Live, Indirectly From New York, It's StorySlam Tel Aviv!

From the travails of an Israeli girl lost in translation in Texas to the hauntingly funny story of dubious tenants of a NYC apartment, a local version of New York's The Moth storytelling event gives Tel Avivians a taste of the story.

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It's a rainy night in the middle of the week and the cozy cafe Xoho in central Tel Aviv is humming with a lively crowd of young people from around the world. They've gathered here to share some extraordinary adventure from their past and listen to others spin their tales of awe and triumph.

Based on the concept of the popular New York City based StorySlam events of The Moth, StorySlam Tel Aviv is an open-mike storytelling event held monthly in English, exploring a different theme each time. Storytellers, both experienced raconteurs and novices, get seven minutes to deliver their carefully crafted numbers, while the audience enjoys an intimate and enlightening experience. Among the highlights on this night were an account of the travails of an Israeli girl lost in translation in Texas, and the hauntingly funny story of the dubious tenants of a NYC apartment.

The Moth is a non-profit organization founded in 1997 by American novelist George Dawes Green, aiming to recreate the experience of storytelling on a porch in his hometown Georgia, while moths flew into the light bulb. Today, in addition to holding storytelling events in multiple cities across America, the organization offers a podcast and a radio show, and also runs a community program providing storytelling workshops to high school students and underprivileged New Yorkers. Their declared goals are to "dissolve socioeconomic barriers, expose vulnerabilities, and quietly suggest ways to overcome challenges."

"People don't really know what to expect when they come to our events," says Alon Gelnik, the founder and life force behind the local initiative. A New Jersey native, Gelnik arrived in Israel eight years ago with Garin Tzabar, a program offered through the Israel Scouts to Diaspora Jews and children of Israelis wishing to move here and join the army, and which houses them at a kibbutz during their army service. Gelnik ended up staying, like the vast majority of his group's 44 members.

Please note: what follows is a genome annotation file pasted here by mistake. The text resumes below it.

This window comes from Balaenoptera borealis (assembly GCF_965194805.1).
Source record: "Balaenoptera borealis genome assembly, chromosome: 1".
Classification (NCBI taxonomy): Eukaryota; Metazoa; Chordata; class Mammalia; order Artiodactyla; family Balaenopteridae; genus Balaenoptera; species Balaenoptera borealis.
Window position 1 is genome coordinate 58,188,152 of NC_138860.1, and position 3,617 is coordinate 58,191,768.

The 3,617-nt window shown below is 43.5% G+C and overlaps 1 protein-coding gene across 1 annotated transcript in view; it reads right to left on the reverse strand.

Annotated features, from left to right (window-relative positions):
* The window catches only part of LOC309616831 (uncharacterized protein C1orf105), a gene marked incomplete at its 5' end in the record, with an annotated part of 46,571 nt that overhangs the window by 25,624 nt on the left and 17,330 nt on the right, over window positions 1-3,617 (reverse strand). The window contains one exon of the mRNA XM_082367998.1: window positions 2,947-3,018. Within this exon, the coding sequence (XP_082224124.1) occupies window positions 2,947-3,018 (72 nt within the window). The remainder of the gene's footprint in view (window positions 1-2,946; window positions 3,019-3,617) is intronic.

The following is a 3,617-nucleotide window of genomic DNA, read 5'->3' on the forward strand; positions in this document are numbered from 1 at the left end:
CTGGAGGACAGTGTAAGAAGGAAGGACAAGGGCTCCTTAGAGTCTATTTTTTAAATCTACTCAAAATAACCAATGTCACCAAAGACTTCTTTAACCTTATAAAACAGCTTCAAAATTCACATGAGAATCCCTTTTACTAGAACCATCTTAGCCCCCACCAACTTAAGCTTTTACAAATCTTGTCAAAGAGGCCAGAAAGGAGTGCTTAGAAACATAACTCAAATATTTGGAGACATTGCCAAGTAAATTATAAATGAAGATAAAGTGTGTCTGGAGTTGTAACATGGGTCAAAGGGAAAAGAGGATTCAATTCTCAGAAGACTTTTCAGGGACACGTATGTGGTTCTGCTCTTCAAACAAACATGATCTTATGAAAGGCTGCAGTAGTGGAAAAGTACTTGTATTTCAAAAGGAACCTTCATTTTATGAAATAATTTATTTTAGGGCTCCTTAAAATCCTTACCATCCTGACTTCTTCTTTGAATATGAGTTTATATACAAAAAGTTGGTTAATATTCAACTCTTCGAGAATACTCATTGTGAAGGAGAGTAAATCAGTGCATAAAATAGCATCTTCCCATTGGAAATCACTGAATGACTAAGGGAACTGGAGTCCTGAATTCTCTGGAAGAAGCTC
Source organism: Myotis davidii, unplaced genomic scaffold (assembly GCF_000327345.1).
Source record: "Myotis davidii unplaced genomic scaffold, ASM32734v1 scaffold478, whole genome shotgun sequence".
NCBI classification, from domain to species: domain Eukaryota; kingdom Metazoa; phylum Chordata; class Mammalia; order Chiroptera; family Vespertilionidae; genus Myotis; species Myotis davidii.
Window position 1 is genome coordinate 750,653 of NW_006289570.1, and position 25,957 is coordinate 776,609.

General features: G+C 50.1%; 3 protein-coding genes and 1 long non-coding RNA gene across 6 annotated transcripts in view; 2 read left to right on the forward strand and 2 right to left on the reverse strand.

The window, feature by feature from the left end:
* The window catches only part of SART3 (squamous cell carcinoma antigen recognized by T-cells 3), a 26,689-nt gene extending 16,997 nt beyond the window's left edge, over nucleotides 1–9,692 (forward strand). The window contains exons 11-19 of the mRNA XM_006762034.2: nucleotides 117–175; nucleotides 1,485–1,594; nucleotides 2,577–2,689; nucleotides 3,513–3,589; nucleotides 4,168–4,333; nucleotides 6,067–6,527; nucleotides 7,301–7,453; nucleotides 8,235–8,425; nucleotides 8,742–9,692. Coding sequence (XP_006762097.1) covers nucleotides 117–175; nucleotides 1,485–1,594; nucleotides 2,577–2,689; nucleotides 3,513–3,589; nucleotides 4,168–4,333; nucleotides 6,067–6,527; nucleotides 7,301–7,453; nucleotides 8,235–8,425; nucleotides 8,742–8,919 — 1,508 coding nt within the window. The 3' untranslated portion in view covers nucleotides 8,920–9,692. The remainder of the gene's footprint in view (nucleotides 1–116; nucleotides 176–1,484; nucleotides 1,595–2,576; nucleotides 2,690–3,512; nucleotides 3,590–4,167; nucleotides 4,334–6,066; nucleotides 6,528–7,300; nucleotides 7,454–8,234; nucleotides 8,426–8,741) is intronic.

He is the quintessential host, a perfect entertainer. He ties the stories together with funny interludes (such as excerpts from The Moth nights, esoteric news stories, quotes and trivia from around the world relevant to the night's theme ), contributing anecdotes of his own, witty commentary and wise insights, illustrating his curiosity and humor, which brought him to start this project in the first place. When he visited one The Moth's storytelling events in Brooklyn last August, Gelnik was surprised and encouraged to discover that word of his Tel Aviv StorySlam had already reached the organizers.

The Moth holds its StorySlams in the form of a competition and sometimes features guest appearances by literary and cultural personalities. Is this something you intend to do?

"In the future we plan to introduce scoring and invite guest speakers. Right now we are working on building up our audience and polishing up the local skills. We are always looking for new storytellers to join us."

Are you going to keep your events exclusively in English, or do you see it one day expanding to include storytelling in Hebrew?

"I don't think we will go bilingual. There aren't enough events for the younger Anglo crowd, and these are the people we want to cater to."

Their next event, marking the anniversary of their first one, will be held Wednesday night, January 9, 2013, at the Dancing Camel Brewery in south Tel Aviv, a better venue to contain their crowd, which has long outgrown the small cafe space.

StorySlam Tel Aviv. Wednesday at 20.00. Dancing Camel Brewery, 12 Ha'Taasiya St., Tel Aviv

StorySlam in Tel AvivCredit: Danielle Shitrit.

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